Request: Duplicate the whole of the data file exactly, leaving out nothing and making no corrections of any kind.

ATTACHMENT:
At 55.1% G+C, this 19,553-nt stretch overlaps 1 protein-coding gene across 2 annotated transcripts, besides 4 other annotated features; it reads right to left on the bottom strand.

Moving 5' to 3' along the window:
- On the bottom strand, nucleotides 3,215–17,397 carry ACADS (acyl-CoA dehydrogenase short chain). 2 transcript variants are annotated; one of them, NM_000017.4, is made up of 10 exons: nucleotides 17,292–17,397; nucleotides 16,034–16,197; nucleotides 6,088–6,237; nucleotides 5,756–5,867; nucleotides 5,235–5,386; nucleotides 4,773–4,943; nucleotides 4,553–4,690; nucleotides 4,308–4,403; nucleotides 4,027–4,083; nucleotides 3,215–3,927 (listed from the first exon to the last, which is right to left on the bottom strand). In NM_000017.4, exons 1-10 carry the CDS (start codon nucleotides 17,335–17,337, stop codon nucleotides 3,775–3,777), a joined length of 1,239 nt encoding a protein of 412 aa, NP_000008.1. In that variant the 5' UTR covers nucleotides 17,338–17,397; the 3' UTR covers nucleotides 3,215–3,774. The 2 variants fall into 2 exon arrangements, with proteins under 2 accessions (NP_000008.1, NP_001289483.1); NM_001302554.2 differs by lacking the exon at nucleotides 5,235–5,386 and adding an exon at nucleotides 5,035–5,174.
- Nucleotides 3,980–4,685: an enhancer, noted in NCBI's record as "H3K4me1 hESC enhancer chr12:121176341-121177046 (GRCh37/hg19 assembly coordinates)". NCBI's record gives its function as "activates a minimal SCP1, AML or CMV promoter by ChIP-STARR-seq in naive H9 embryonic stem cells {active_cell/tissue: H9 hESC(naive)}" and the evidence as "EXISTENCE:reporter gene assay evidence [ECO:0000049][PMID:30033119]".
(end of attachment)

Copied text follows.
At 55.1% G+C, this 19,553-nt stretch overlaps 1 protein-coding gene across 2 annotated transcripts, besides 4 other annotated features; it reads right to left on the bottom strand.

Moving 5' to 3' along the window:
- On the bottom strand, nucleotides 3,215–17,397 carry ACADS (acyl-CoA dehydrogenase short chain). 2 transcript variants are annotated; one of them, NM_000017.4, is made up of 10 exons: nucleotides 17,292–17,397; nucleotides 16,034–16,197; nucleotides 6,088–6,237; nucleotides 5,756–5,867; nucleotides 5,235–5,386; nucleotides 4,773–4,943; nucleotides 4,553–4,690; nucleotides 4,308–4,403; nucleotides 4,027–4,083; nucleotides 3,215–3,927 (listed from the first exon to the last, which is right to left on the bottom strand). In NM_000017.4, exons 1-10 carry the CDS (start codon nucleotides 17,335–17,337, stop codon nucleotides 3,775–3,777), a joined length of 1,239 nt encoding a protein of 412 aa, NP_000008.1. In that variant the 5' UTR covers nucleotides 17,338–17,397; the 3' UTR covers nucleotides 3,215–3,774. The 2 variants fall into 2 exon arrangements, with proteins under 2 accessions (NP_000008.1, NP_001289483.1); NM_001302554.2 differs by lacking the exon at nucleotides 5,235–5,386 and adding an exon at nucleotides 5,035–5,174.
- Nucleotides 3,980–4,685: an enhancer, noted in NCBI's record as "H3K4me1 hESC enhancer chr12:121176341-121177046 (GRCh37/hg19 assembly coordinates)". NCBI's record gives its function as "activates a minimal SCP1, AML or CMV promoter by ChIP-STARR-seq in naive H9 embryonic stem cells {active_cell/tissue: H9 hESC(naive)}" and the evidence as "EXISTENCE:reporter gene assay evidence [ECO:0000049][PMID:30033119]".